By J.R. Miller
The petition in our Lord's Prayer regarding temptation, perplexes some good people. It reads in the Revised Version, "Bring us not into temptation." Does God then ever bring us into temptation? Does he want us to be tempted? We think of temptation as incitement or persuasion to sin. We know that God never tempts us in this way. "Let no man say when he is tempted--I am tempted by God." But the word temptation means also trial, testing. So we have this in James, "Blessed is the man who endures temptation (trial); for when he has been approved, he shall receive the crown of life." In the same epistle we have also this: "Count it all joy, my brethren, when you fall into manifold temptations; knowing that the proving of your faith works patience." The reference here is to trials, disciplines, sufferings, rather than to incitements to sin.
We are to be glad when we have such experiences, because in them we shall grow strong. It is a real misfortune never to have anything to put our character to the test--or to bring out its undeveloped qualities.Thus we are helped to understand the meaning of temptation--from the divine side. When Jesus was led, driven, by the Holy Spirit, into the waste places to be tempted of the devil, God's thought was not to cause him to sin; rather, it was to give him the opportunity to be tested and proved, that he might come again with the light of victory on his face, ready to be the Friend, Helper, and Deliverer of countless other men. So when God brings us into a place in which we must meet temptation, it is never his purpose to lead us to sin. That is Satan's purpose--but God's is that we may meet the temptation and be victorious in it. Temptations, therefore, are opportunities that God puts within our reach, by which we are to become strong and rich in experience.
We are not, therefore, to pray that we shall never have any temptations. Imagine a soldier praying that he may never have to fight any battles. What is the business of a soldier--but to fight? Only on battlefields can he learn courage or train himself to be a soldier. What battles are to a soldier, temptations are to a Christian. He never can become of much worth as a man--if he never faces struggles and learns to overcome. Soldiers are made on battlefields, character is grown, and men are made, in trial.
God does then bring us into temptation, or trials. At least, he allows us to meet temptation, not that we may fall--but that we may have the struggle and come out of it stronger, ready for nobler and worthier life and service. The Master's cheering word to every follower of him as he enters any struggle is, "He who overcomes, I will give to him to sit down with me in my throne." The day of temptation is dangerous to every struggler.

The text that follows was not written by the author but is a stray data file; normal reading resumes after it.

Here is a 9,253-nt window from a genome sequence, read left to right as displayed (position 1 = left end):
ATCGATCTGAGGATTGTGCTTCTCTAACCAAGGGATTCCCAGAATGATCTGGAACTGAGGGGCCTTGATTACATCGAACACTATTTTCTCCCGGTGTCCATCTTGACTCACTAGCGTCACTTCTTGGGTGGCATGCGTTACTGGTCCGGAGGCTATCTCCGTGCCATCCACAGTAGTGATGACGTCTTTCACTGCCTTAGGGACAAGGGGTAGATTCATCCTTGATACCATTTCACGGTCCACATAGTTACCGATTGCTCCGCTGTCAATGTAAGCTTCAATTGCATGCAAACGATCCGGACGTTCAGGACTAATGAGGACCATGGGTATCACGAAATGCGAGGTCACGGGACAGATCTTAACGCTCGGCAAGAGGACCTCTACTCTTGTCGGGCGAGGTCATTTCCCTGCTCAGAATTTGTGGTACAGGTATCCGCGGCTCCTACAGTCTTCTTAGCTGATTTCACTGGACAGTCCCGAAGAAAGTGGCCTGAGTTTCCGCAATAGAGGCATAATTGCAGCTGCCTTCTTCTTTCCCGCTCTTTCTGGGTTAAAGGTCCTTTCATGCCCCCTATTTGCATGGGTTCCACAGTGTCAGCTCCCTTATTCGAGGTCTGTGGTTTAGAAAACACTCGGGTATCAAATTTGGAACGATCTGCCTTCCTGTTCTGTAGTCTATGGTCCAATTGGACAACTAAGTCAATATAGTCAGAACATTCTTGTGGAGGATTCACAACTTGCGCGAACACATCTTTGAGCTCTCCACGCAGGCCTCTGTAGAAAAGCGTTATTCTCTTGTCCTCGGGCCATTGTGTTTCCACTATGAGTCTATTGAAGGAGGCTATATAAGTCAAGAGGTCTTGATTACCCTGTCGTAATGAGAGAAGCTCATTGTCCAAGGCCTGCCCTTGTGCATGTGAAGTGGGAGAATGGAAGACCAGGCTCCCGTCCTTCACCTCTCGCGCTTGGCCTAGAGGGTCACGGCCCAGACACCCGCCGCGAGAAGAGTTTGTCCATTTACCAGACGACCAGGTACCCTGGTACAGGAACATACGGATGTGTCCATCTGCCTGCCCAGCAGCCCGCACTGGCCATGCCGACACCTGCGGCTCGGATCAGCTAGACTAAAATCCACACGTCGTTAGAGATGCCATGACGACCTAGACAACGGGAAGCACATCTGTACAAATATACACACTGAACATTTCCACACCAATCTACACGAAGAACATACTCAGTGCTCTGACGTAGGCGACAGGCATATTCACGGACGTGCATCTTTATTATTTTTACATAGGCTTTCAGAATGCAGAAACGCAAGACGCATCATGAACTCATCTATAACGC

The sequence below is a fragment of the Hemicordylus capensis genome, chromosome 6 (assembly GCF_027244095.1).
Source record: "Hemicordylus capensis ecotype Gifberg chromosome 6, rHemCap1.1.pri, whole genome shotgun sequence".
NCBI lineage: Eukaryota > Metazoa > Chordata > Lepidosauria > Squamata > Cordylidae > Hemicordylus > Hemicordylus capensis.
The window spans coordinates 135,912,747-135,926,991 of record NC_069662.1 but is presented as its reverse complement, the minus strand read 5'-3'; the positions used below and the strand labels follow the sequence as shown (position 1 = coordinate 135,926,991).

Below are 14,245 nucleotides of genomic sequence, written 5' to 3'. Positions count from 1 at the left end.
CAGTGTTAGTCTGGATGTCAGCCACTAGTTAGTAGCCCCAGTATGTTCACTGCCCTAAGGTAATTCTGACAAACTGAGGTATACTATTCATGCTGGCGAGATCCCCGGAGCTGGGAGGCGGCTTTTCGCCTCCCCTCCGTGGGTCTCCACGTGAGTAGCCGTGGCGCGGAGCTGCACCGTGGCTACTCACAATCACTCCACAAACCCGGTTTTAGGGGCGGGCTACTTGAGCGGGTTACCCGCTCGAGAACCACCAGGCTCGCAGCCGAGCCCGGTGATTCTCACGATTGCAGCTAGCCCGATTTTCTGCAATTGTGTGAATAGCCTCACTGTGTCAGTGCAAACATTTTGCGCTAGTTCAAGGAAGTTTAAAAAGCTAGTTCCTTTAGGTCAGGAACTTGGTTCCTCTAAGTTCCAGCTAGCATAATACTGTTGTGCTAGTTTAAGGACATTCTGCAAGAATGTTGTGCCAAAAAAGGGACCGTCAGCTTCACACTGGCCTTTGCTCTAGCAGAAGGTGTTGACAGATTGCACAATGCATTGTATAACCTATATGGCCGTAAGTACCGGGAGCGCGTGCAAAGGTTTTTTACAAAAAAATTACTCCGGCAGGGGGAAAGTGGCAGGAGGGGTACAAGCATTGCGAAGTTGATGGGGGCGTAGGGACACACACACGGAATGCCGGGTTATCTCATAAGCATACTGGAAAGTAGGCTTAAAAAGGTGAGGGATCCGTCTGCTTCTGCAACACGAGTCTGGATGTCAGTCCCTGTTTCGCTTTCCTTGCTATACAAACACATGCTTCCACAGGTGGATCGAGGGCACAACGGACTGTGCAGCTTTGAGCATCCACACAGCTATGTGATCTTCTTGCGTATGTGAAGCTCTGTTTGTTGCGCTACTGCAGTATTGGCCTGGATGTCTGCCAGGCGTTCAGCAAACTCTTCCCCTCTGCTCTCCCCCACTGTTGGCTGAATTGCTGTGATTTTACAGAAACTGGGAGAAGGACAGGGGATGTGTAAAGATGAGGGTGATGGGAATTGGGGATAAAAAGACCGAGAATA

There is a place on the great mountain divide in the west--where the destiny of a dewdrop, trembling on a leaf, is decided by the direction of the breeze that is blowing. If the wind is from the west, the dewdrop will fall to the eastward of an invisible line and will be carried into the Mississippi, and to the Atlantic Ocean. But if there is even the gentlest breeze from the east, the drop of dew will fall to the west of the divide, and will start on its way to the Pacific. So in experiences of temptation, human lives tremble on the divide of the eternities. We know not the momentousness of our decisions, even in what seem most trivial matters.
We understand now the meaning of temptation and the importance of its issue. It is the part of true life, to make it a blessing. Some tell us that the petition in the Lord's Prayer is cowardly, "Bring us not into temptation." If nobler character lies beyond the struggle, why should we shrink from the struggle? Why not seek it and welcome it? Yet we dare not rush recklessly into peril. Our Master never bids us put ourselves needlessly in the way of danger. We are to ask for guidance and then go where he wants us to go, not thinking of the peril. Christ did not pray that his disciples should be taken out of the world, that is, away from its enmity and danger; his prayer rather was that they should never fail in any duty, and should then be protected from the world's evil, that is from sin; that in their battles and struggles--they should be kept unspotted.